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Notice A Rash On Your Hands? How To Identify It

Notice A Rash On Hands

Any small change to your body can cause you concern. There is no need to worry about any of these changes until you have an idea about what is causing this issue. For example, a hand rash can have any number of possible origins. Jumping to conclusions about this cause can sometimes make things worse, which is why it is important to identify the rash before proceeding with treatment. 

You should always seek medical advice if you have any health concerns; however, this article will look at what could cause a rash to form on your hands to help narrow down your conclusions. 

Eczema

Eczema is one of the most common causes of skin irritation, and there are many explanations for this type of ailment. Many eczema sufferers receive this type of reaction because of an immune system deficiency, although it can also be brought about by stress. However, your skin is likely experiencing an overreaction to an irritant if the eczema is only forming on your hands.

The human immune system can sometimes overcompensate in the face of an allergic reaction, and it may produce an itchy, rash-like symptom or inflammation. This inflammation is the key to identifying eczema, and you will find plenty of over-the counter-medication to relieve these symptoms. If your eczema is particularly bad, you may need to receive specialized medication from your GP.

Contact Dermatitis

Contact dermatitis is very similar to eczema; however, you can only contract this type of rash by making direct contact with an allergen. Therefore, it is more likely to end up on your hands than anywhere else. Substances such as nickel, ivy, or hand lotions can all be common causes of contact dermatitis, so it is worth avoiding touching these materials where possible.

The main difference between eczema is that contact dermatitis does not itch. However, you can treat it the same way with prescribed medication, but you may need to take steroids in extreme cases.

Psoriasis

Psoriasis is an autoimmune disease that patients are born with. An autoimmune disease results in the body’s white blood cells attacking healthy cells alongside foreign agents, which can result in all manner of ailments. One of these ailments is psoriasis, which is a harsh rash that forms on the hands due to the skin cells’ shorter life span.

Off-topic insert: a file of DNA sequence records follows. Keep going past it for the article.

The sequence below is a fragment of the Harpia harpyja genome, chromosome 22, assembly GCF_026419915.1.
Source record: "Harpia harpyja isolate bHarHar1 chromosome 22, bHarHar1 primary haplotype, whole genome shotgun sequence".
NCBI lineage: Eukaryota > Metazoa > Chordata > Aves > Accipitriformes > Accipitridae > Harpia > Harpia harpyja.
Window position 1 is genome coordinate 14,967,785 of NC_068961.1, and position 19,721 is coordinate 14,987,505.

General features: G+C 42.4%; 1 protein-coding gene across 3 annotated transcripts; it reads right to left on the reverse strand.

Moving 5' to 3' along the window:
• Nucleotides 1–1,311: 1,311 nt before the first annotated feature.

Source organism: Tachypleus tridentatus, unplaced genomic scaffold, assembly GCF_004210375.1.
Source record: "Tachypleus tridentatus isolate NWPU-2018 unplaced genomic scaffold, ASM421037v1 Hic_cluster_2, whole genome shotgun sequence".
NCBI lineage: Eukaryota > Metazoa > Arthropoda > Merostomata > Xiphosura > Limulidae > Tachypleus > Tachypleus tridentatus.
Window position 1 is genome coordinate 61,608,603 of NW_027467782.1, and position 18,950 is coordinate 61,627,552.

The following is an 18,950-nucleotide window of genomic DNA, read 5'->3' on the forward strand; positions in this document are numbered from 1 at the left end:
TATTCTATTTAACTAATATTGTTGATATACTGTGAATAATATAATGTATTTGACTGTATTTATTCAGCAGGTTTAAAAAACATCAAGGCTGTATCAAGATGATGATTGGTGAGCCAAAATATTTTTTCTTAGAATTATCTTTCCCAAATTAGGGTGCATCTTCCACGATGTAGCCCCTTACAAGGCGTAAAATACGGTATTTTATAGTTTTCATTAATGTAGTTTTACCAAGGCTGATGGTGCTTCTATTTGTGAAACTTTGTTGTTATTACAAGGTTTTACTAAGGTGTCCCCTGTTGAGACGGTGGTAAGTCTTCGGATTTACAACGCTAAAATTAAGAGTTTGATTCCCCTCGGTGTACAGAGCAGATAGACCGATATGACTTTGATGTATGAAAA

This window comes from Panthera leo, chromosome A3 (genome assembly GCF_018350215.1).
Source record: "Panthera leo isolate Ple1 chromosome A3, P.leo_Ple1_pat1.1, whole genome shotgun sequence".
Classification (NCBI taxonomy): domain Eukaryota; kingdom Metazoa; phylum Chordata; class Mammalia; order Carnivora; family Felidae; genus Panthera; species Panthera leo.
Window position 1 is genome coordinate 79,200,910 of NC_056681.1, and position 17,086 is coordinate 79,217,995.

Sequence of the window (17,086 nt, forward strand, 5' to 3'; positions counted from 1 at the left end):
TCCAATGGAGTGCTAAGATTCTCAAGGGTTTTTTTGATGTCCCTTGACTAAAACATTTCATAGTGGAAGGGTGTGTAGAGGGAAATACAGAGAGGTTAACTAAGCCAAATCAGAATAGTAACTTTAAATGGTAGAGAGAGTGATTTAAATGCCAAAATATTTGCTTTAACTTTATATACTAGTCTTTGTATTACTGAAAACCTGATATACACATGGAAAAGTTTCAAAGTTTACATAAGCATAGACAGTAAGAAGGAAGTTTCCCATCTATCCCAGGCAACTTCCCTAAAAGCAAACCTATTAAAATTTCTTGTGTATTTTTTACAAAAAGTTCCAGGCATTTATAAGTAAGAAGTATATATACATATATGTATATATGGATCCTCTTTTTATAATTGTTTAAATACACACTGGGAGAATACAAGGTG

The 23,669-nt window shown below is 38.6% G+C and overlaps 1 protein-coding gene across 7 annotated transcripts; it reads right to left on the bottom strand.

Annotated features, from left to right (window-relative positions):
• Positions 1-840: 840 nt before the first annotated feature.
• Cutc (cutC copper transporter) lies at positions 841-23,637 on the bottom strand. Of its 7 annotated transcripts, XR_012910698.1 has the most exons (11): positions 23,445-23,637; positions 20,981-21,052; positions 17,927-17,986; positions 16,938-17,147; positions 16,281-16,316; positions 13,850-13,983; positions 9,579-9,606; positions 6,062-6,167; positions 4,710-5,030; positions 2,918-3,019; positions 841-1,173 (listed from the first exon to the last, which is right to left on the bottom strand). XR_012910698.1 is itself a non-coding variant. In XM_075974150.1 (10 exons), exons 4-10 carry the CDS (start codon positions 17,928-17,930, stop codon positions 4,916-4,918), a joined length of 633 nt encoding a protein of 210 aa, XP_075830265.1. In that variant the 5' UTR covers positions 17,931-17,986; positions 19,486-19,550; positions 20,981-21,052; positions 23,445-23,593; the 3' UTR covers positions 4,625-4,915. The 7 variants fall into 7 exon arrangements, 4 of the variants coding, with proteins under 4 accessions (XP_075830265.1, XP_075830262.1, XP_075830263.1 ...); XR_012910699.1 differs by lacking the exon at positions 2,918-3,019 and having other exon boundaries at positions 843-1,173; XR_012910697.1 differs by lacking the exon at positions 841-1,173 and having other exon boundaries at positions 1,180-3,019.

Again, many people confuse psoriasis with eczema; however, autoimmune patients are far more likely to be diagnosed from an early age with this disease. If you have your suspicions about a rash on your hand, you can often tell whether it is psoriasis by its patchy nature. Eczema spreads wherever it can, while a psoriasis rash will begin to form between the fingers. As always, your doctor should be able to provide you with confirmation and treatment if you find that you are suffering from psoriasis.

Ring Worm

Many people get confused by the idea of ringworm. It is normal to assume that it is something caused by a parasite; however, ringworm has nothing to do with worms. Instead, ringworm is a dermatological illness that is caused by a fungal infection. You can only contract ringworm by contacting specific fungal spores, but this means that it can pass from person to person through touch. 

The fungus attacks the keratin in the body, which is the protein that is responsible for the growth of hair, nails, and skin cells. As a result, you may notice a rash on your hands if you have ringworm. However, you will also receive damage to your fingernails and hair, which is why ringworm is easier to identify than other skin conditions.